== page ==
Then we walked inside old town again, and I mentioned, en-passant, that a movie by Sigur Ros was shown at the Fnac that evening. I had read it in the god-blessed Guia Urbano. Also, we had talked quite a bit by then. Tal loves music. Like me. And his iPod was recently stolen. Like me. We understood each other. The importance of music. What an iPod can mean, especially while travelling. And we both understood Sigur Ros. So yeah, he was up for it. Awesome, cuz I had read it, thought about checking it out, and then mentally crossed off the idea, when I decided to have guests. But oh what guests! So we walked towards the Fnac, arrived 30 minutes late, and sat down. It was a little room, a few rows of chairs, a projector and a display. And then: a surround system put on 'loud'. Not too loud. But just a bit. Enough for the music to turn into vibration at the right moments. Enough to let the music penetrate you the way only sound waves can. And now, from all sides. Flowing. Sigur Ros. I'm not a huge fan. I am one at moments. And that was definitely one of those moments. I sat down and wondered if I had missed Hoppipolla. In these settings, I had only one prayer, entitled Hoppipolla. The guy behind me did speak english, but did not know what hoppipolla was. So I turned around and hoped for the best. The movie was great, the sound was awesome, I figured you can't have everything. Especially when coming to late. I wondered if Tal's girlfriend was enjoying any of it. Sigur Ros can be a make or break deal. But Sigur Ros on just a bit too loud enough... Every one cries, just for different reasons. And then, I just let go.
And when everything was already so amazing, here came, Hoppi-fucking-(pardon)-Polla. At full speed. And the visuals... a documentary following Sigur Ros as they toured through Iceland, playing for their own people in remote locations. Iceland is one pearl of an island... Oh it was all perfect. For those of you unfamiliar with Hoppipolla, I suggest you do. Also, I'm gonna indulge myself in a recent favourite activity of mine; I'm gonna quote myself. So here goes, taken from a previous blog entitled Weusedtobedreamers.blogspot.com.
What is there to say when you're wasting words trying to mean your feelings? When inside it's melody, barely rhythm but unmistakably a will, a force moving outwards not of expression but of being, so powerful that it is, whether spoken or not. You get that in the lower bass spectrum of your lungs and vibration is just another sentence. If you're still hearing music that's just because the volume is not loud enough. Take it up another notch and you might just hear it. No not hear it, sense it through each little hair on your skin. Now you have it. That energy, originally a message but we already threw out the words. Now add the hymn. The hum. The melody. But no words. Not real ones anyways. They'd only be misunderstood. So make up new sounds. Something like a string of light floating and curling, twisting beyond note lines and key chords. The first word of a baby never is 'mama'. It's something else and just because you didn't understand it... well that doesn't mean anything. The sound however meant something. Right before you misinterpreted it in your brain. It meant something, right there in your ear. It was pure. It had hope. You could answer too, if you'd speak hopelandic. The language everyone could speak and no one would understand. Because we forgot there was just sound at first. Unmistakably. Luckily for you, a few guys up in Iceland recorded it as is. It's called Njosnavelin. Star Alfur. And Hoppipolla. And if you think you understood anything, that's just because you didn't turn the volume up loud enough, to deafen your brains and unplug your ears. I hope you hear it too.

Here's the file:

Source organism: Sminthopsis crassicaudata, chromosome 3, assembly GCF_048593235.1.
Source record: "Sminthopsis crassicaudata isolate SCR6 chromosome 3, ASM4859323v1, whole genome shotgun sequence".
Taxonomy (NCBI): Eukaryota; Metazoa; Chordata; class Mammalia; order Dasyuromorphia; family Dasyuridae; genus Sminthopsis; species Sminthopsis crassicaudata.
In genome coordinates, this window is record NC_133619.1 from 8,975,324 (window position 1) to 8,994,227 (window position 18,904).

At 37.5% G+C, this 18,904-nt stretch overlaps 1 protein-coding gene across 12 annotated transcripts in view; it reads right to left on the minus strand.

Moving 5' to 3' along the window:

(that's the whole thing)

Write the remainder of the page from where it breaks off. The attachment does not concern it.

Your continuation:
Ok, moving on with the story. I realize it's long already. It's also long past 2 am. But here goes.
We went home after the movie and made pasta around midnight. Tal who had worked at Wok2Walk in Amsterdam gently took the lead and cooked a favourite classic of mine: pasta with onion-mushroom-creme sauce. Delicious. I used up my old baguette with some mozarella and tomotoes in the oven for great appetizers as we discussed more music. Then went to sleep.
Woke up the next day with their help (I had already thrown my alarm across the room) and we had breakfast together before them hitting town again, and me back to the start: my desk and homework. They went to the IVAM, the museum of modern art I recommended them. Not that I had really visited it yet, but I had a quick glance, as I walked up its stairs to the conference room where Czech animation films were projected and we had to comment one for the Animation class. I'll skip the pourly productive hours behind my desk and fast forward to their coming back. In between then and the day before, I had already downloaded another hundreds megabytes of Sigur Ros. That band comes to me in temporal frenzies, it seems. In fact, I started getting devoted to finding a live version of Hoppipolla in which the singer ends the song by singing incomprehensible lyrics which sound like his other song's incomprehensible lyrics. Incomprehensibly beautiful. My guests came home and told me they spent the entire day at the IVAM, who turned to be even more amazing than I had guessed by the first look of it. So I'll definitely check it out soon. And then they made Shakshukka, a couchsurfing routine they had developped, of cooking it for their hosts. Except I was Israeli, so I knew it, but that shouldn't stop one from eating it, should it? It's actually the same meal I had made for that Erasmus party where everyone had to (guess...) cook a meal from his home country. And after that great meal (again), we decided to rent a movie. Because Tal also very much liked movies. And we did. Rent Paprika, the japanese animation I had had my eyes on for a while now. The magnificent animation about dreams and reality mixing up in ways only japanese could think of. And create visually. And here I am now. Listening to Sigur Ros. It's 2.30am. Life's good.